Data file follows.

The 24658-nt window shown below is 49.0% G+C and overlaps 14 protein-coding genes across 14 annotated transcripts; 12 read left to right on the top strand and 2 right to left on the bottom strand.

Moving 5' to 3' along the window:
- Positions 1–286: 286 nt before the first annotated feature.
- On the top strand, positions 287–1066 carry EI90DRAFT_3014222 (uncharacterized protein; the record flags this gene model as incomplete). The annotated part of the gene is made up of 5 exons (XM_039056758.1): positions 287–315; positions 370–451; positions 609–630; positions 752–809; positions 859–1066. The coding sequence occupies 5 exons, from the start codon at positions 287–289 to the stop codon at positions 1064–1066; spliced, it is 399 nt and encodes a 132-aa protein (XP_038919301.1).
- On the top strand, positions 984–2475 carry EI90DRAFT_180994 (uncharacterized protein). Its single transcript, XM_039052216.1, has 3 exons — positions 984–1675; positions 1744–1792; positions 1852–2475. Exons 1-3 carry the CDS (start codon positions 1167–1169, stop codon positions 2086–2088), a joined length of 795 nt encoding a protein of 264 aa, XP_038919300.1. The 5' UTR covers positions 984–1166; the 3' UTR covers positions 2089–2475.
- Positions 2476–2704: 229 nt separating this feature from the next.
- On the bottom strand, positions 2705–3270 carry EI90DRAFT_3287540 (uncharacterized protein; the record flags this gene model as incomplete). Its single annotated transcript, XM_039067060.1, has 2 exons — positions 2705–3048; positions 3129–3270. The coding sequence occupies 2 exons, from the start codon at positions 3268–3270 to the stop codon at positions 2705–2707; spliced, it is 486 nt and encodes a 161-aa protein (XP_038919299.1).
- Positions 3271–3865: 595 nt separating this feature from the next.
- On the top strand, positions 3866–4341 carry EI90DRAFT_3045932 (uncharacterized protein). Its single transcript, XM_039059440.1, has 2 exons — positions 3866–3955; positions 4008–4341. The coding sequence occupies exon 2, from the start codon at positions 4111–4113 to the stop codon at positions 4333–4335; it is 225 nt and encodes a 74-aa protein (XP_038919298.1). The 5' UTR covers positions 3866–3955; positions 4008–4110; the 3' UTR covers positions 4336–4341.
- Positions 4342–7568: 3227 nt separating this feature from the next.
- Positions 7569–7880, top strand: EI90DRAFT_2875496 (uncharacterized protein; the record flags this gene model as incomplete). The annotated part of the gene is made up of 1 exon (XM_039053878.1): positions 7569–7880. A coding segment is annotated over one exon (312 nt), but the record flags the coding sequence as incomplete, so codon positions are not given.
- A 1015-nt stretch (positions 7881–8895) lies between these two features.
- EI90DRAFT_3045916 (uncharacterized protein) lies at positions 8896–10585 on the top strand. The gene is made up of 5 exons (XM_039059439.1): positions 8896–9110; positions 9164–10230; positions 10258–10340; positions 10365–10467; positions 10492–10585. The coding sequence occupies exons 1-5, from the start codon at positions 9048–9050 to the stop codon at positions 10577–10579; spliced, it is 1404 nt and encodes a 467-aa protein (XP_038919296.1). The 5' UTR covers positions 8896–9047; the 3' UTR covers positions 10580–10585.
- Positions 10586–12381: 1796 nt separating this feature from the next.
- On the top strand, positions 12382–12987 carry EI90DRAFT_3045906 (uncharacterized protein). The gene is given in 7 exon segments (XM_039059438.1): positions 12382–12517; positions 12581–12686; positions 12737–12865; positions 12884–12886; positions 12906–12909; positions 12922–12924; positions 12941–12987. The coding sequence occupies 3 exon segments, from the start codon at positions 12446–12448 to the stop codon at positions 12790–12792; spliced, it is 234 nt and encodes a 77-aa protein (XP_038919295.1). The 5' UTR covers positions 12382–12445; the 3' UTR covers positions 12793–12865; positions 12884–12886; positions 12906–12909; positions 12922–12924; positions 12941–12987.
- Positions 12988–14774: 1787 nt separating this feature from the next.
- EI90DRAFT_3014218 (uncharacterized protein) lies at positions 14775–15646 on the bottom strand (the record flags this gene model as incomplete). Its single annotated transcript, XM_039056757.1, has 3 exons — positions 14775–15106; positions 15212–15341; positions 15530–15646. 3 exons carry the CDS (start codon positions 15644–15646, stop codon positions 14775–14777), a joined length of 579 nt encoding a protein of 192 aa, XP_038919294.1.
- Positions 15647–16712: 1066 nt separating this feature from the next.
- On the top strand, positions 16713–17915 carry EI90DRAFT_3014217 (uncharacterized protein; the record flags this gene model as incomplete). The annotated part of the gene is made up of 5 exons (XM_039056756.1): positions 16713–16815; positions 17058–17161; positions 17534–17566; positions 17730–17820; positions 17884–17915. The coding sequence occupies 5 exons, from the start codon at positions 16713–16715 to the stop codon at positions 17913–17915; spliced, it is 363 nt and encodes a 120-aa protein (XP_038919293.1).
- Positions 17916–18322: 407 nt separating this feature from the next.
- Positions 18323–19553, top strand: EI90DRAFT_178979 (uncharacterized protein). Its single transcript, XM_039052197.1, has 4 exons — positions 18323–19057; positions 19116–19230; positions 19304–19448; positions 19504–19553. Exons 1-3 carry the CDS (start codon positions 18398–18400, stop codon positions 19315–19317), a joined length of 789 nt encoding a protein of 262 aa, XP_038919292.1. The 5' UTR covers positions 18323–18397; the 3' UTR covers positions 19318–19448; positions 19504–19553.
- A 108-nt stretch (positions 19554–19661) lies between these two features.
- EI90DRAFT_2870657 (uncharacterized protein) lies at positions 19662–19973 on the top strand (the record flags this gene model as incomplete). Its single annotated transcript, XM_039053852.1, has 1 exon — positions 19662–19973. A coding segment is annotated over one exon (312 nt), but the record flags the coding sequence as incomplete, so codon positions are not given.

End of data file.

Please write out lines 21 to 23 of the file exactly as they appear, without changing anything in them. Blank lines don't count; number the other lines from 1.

- Positions 18323–19553, top strand: EI90DRAFT_178979 (uncharacterized protein). Its single transcript, XM_039052197.1, has 4 exons — positions 18323–19057; positions 19116–19230; positions 19304–19448; positions 19504–19553. Exons 1-3 carry the CDS (start codon positions 18398–18400, stop codon positions 19315–19317), a joined length of 789 nt encoding a protein of 262 aa, XP_038919292.1. The 5' UTR covers positions 18323–18397; the 3' UTR covers positions 19318–19448; positions 19504–19553.
- A 108-nt stretch (positions 19554–19661) lies between these two features.
- EI90DRAFT_2870657 (uncharacterized protein) lies at positions 19662–19973 on the top strand (the record flags this gene model as incomplete). Its single annotated transcript, XM_039053852.1, has 1 exon — positions 19662–19973. A coding segment is annotated over one exon (312 nt), but the record flags the coding sequence as incomplete, so codon positions are not given.